Blepharitis is an eruption producing inflammation of eyelids and eyelashes. It is characterized by white flaky skin near the eyelashes. Blepharitis usually causes redness of the eyes and itching and irritation of the eyelids.
There are two types. One, anterior blepharitis affects the front of the eyelids near the eyelashes. The causes are seborrheic dermatitis (similar to dandruff) and occasional infection by Staphylococcus bacteria. Two, posterior blepharitis affects the back of the eyelids, the part that makes contact with the eyes. This is caused by the oil glands present in this region.
Staphlycoccal blepharitis is a type of external eye inflammation. As with dandruff, it is usually asymptomatic until the disease progresses. As it progresses, the sufferer begins to notice a foreign body sensation, matting of the lashes, and burning. Usually, the primary care physician will prescribe topical antibiotics for staphylococcal blepharitis.
This ailment can sometimes lead to a stye, which is caused by the same bacterium.
Seborrheic blepharitis, the inherited most common type of blepharitis, is usually one part of the spectrum of seborrheic dermatitis seborrhea which involves the scalp, lashes, eyebrows, nasolabial folds and ears. Treatment is best accomplished by a dermatologist.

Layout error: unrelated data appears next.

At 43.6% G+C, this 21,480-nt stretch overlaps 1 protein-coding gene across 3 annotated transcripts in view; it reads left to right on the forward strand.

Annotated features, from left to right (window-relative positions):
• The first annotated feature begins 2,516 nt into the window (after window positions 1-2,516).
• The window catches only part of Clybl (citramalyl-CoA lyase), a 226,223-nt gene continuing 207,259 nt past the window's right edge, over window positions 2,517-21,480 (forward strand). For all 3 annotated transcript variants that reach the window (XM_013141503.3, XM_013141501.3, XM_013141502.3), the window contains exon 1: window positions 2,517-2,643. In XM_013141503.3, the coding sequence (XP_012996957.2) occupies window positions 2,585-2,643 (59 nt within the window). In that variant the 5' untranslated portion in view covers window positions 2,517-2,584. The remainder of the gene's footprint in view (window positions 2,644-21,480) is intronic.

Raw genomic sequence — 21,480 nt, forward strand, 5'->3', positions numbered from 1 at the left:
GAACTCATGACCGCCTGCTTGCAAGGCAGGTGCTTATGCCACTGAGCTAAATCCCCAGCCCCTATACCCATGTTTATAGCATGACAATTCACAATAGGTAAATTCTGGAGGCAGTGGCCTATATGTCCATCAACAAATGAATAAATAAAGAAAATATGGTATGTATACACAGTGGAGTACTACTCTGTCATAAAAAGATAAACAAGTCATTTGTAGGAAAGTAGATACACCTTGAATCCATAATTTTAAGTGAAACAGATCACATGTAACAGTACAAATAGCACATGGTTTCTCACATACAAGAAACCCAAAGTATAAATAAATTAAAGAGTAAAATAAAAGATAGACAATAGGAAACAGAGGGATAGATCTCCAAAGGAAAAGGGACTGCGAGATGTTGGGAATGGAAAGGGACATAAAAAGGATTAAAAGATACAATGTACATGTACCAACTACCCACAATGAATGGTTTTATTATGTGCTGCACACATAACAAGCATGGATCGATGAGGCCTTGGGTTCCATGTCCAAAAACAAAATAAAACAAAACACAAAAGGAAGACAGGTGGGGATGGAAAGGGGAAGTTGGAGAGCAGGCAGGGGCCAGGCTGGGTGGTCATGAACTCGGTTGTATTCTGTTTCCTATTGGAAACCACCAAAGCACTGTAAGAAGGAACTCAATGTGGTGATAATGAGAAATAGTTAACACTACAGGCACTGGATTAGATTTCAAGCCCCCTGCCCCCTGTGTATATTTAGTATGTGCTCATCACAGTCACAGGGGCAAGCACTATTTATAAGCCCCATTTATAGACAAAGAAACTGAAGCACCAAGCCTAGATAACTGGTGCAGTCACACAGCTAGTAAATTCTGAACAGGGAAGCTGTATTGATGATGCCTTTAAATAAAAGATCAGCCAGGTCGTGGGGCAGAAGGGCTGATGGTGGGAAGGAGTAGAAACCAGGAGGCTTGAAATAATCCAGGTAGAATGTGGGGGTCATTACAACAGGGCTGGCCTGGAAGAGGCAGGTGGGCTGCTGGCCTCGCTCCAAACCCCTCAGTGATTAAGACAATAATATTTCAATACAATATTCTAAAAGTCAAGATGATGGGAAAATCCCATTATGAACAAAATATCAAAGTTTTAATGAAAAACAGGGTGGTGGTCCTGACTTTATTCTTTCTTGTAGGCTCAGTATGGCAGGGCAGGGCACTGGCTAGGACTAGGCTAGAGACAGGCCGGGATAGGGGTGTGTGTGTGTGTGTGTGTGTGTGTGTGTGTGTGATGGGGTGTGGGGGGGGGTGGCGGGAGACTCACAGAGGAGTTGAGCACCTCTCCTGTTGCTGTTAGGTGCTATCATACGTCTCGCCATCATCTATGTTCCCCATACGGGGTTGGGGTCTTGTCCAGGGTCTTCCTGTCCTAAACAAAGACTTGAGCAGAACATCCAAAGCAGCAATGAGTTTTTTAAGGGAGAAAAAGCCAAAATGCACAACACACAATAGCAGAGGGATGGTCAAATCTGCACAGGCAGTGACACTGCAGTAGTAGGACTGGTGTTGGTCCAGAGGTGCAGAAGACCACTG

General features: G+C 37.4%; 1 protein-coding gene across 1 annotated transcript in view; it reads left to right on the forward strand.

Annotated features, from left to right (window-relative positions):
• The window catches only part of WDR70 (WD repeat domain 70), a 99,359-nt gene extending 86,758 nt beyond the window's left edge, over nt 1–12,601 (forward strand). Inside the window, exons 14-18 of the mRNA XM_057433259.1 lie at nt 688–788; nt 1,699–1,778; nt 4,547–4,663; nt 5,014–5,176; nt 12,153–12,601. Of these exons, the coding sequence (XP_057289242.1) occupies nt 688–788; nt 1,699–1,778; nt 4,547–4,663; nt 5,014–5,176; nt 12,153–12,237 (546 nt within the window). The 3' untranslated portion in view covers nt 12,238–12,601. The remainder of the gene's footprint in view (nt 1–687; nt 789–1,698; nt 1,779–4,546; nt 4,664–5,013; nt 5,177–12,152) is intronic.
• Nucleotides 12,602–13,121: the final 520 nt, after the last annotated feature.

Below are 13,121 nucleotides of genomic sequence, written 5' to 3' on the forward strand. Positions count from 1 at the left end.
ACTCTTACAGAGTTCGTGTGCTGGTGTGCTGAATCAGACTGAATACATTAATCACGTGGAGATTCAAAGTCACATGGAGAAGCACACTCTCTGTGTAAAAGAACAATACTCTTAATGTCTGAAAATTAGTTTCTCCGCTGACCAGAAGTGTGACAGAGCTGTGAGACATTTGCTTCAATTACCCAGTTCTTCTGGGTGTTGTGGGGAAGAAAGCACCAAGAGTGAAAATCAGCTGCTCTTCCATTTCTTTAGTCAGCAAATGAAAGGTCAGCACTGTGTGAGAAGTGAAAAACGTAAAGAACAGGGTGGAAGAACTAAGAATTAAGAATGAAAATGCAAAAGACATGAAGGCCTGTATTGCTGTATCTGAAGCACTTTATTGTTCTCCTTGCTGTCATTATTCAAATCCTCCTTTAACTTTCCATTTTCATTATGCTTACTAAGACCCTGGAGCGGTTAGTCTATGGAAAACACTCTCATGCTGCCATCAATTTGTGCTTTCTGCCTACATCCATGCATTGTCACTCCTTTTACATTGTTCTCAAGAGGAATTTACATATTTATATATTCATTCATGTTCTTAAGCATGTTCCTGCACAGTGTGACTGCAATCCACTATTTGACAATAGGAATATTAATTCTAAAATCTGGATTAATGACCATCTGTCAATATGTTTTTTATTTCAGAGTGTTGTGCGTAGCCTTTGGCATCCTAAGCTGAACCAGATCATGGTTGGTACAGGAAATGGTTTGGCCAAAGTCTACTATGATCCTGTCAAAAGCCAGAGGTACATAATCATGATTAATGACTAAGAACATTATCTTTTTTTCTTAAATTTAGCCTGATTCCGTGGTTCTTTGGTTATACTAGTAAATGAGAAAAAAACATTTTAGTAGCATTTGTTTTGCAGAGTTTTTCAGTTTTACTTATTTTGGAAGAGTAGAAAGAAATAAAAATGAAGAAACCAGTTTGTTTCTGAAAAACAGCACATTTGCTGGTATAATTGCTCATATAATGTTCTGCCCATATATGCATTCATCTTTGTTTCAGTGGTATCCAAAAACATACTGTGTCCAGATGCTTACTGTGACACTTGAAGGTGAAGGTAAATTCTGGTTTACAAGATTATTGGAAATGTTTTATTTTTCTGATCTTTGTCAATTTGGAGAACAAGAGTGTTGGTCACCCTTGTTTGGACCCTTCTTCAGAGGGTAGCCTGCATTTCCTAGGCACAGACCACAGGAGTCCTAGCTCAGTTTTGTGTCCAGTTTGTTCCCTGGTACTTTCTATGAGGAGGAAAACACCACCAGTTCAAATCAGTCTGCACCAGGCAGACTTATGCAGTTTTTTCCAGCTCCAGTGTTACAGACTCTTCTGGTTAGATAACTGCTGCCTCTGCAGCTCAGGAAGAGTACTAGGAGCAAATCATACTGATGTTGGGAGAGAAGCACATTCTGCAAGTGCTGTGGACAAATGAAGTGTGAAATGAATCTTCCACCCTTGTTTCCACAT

Treatment and management
There is generally no cure for blepharitis, but it can be controlled by maintaining regular eyelid hygiene. Application of a damp warm cloth on the eyes helps unblock the Meibomian glands and this should be followed by firm massage of the eyelids with diluted baby shampoo, which acts as a mild cleaning agent. Antibiotic drops or ointments are prescribed in severe cases.
Dermatologists treat blepharitis similarly to seborrheic dermatitis by using safe topical anti-inflammatory medication like sulfacetamide or brief courses of a mild topical steroid. Although anti-fungals like ketoconazole (Nizoral) are commonly prescribed for seborrheic dermatitis, dermatologists and optometrists usually do not prescribe anti-fungals for seborrheic blepharitis.